There’s a post on the Off the Block blog looking at the correlation between Aces/Set and winning from the 2021 Men’s NCAA Division I/II season. I wrote previously about the correlation of various stats to league performance. The finding was that while Aces/Set does positively correlate to Match Win%, it’s well down the list. I’ve expanded the dataset since that initial analysis, but the findings remain. The correlation between Aces/Set and conference Win% is about 0.4 (positive 40%). That’s about the same as Blocks/Set and around half that of Hitting Efficiency.

I also have values for Opponent Aces/Set, which is mentioned in the article as well. Interestingly, that correlation comes in at about -0.6. And when it comes to the spread between yours and the other team’s, that registers at about 0.7. So not getting aced is even more important than getting aces.

Focusing just on the men

I should note that the values above are based on all NCAA divisions of both the men and the women. The data covers the period from 2013 to 2019. If I include just the men’s data, it cuts the sample size down by more than 90%. There’s still enough (654 observations) to work with, though.

Perhaps not surprisingly, aces are more important in the men’s game. Aces/Set has a 0.6 correlation to Match Win%, while opponent aces are at about -0.7. Thus, giving away aces is still more of a negative than getting them is a positive. The Ace/Set differential correlates at almost 0.8

Looking at percent rather than per set

There’s a certain built in bias when it comes to Aces/Set. That is better teams generally get more opportunities to serve. All else being equal, the inevitable result is more aces. For that reason, looking at Ace% (aces divided by total serves) is potentially useful.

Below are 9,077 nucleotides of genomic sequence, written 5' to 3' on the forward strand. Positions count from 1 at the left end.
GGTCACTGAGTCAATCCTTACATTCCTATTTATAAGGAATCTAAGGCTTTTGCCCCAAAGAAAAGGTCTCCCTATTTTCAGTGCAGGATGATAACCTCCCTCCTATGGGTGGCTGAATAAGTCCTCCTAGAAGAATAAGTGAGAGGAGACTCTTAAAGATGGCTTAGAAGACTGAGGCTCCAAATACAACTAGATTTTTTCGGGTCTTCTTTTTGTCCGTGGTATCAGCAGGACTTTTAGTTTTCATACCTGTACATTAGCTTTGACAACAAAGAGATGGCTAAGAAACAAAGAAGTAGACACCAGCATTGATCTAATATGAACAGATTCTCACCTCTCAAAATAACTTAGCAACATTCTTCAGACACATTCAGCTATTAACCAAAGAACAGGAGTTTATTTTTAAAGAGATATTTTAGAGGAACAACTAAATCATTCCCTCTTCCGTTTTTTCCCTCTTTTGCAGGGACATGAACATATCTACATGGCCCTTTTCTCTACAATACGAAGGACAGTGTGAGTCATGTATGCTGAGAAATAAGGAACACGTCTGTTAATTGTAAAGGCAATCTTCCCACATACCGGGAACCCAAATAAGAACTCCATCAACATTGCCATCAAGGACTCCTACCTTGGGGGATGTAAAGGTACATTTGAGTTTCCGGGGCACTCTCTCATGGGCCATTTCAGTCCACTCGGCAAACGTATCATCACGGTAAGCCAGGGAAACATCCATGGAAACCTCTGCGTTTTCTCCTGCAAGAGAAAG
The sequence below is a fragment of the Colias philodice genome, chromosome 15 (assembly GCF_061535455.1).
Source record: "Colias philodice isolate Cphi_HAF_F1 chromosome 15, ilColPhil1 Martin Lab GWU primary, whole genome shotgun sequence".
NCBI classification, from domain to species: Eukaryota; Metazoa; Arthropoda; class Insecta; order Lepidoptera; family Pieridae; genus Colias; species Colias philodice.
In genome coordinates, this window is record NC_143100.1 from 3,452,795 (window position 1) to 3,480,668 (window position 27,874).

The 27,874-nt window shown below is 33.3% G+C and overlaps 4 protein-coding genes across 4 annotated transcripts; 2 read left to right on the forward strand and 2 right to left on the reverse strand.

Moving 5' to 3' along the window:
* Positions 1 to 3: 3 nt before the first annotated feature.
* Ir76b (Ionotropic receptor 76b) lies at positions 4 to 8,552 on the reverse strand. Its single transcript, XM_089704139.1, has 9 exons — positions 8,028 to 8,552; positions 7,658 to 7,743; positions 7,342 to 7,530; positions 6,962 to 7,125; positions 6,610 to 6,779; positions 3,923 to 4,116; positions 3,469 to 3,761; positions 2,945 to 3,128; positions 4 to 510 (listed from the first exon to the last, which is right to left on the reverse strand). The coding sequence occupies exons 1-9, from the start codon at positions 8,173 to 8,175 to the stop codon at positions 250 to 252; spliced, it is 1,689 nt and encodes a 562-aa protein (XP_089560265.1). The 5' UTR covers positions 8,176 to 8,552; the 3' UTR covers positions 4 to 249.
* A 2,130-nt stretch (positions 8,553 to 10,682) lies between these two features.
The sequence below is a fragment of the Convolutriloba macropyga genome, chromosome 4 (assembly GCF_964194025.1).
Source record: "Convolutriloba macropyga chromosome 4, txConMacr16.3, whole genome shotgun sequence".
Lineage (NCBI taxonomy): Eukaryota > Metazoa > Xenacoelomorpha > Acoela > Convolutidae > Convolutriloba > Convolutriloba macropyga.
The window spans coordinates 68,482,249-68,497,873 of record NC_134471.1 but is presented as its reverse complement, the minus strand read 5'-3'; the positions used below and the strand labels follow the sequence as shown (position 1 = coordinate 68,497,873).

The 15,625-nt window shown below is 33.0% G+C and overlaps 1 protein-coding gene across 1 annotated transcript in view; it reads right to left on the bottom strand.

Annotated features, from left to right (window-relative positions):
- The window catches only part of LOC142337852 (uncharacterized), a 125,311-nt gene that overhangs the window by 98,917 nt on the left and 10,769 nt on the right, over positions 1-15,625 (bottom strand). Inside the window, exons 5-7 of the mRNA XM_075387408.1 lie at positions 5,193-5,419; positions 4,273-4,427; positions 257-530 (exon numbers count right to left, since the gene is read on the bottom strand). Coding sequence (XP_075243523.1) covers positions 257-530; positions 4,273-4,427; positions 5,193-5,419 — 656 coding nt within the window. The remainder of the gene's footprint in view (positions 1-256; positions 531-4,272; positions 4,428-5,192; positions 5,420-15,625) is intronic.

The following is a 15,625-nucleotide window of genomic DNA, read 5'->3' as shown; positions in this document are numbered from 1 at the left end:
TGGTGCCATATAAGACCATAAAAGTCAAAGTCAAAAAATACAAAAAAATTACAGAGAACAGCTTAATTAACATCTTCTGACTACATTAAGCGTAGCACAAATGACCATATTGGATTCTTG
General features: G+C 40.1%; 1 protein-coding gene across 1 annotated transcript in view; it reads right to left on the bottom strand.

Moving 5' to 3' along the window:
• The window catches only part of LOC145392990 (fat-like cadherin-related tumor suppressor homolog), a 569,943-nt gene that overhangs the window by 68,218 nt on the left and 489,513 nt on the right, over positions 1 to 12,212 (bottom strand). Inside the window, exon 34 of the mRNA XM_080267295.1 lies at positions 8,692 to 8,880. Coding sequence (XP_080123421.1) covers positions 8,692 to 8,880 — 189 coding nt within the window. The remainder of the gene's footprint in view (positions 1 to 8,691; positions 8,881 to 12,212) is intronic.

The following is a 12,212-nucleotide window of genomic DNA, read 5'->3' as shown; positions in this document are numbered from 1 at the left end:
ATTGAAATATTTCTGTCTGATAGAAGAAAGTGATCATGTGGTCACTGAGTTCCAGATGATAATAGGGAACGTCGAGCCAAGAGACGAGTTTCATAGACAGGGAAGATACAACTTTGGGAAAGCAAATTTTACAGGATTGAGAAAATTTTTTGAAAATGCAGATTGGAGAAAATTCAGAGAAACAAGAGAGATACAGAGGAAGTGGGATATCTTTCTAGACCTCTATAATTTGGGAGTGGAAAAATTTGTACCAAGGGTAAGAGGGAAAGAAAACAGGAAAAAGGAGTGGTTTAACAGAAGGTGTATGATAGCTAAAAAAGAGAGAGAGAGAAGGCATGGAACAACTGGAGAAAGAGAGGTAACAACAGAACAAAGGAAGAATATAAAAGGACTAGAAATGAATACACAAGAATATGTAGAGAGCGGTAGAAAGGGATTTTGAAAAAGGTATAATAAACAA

When looking at the full dataset, a team’s Ace% only correlates at about 0.2 to Match Win%. By comparison, Opponent Ace% is nearly -0.5, while the spread between the two registers at almost 0.6. For the men’s-only subset the Ace% correlation is about 0.4. Opponent Ace% is -0.6, while the Ace% spread is at about 0.7.

By comparison, Kill% in the men’s game correlates at nearly 0.8 and Block% at 0.6.

Comments? Observations?

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John Forman
John Forman

John is currently the Talent Strategy Manager (oversees the national teams) and Indoor Performance Director for Volleyball England, as well as Global Director for Volleyball for Nation Academy. His volleyball coaching experience includes all three NCAA divisions, plus Junior College, in the US; university and club teams in the UK; professional coaching in Sweden; and both coaching and club management at the Juniors level. He's also been a visiting coach at national team, professional club, and juniors programs in several countries. Learn more on his bio page.

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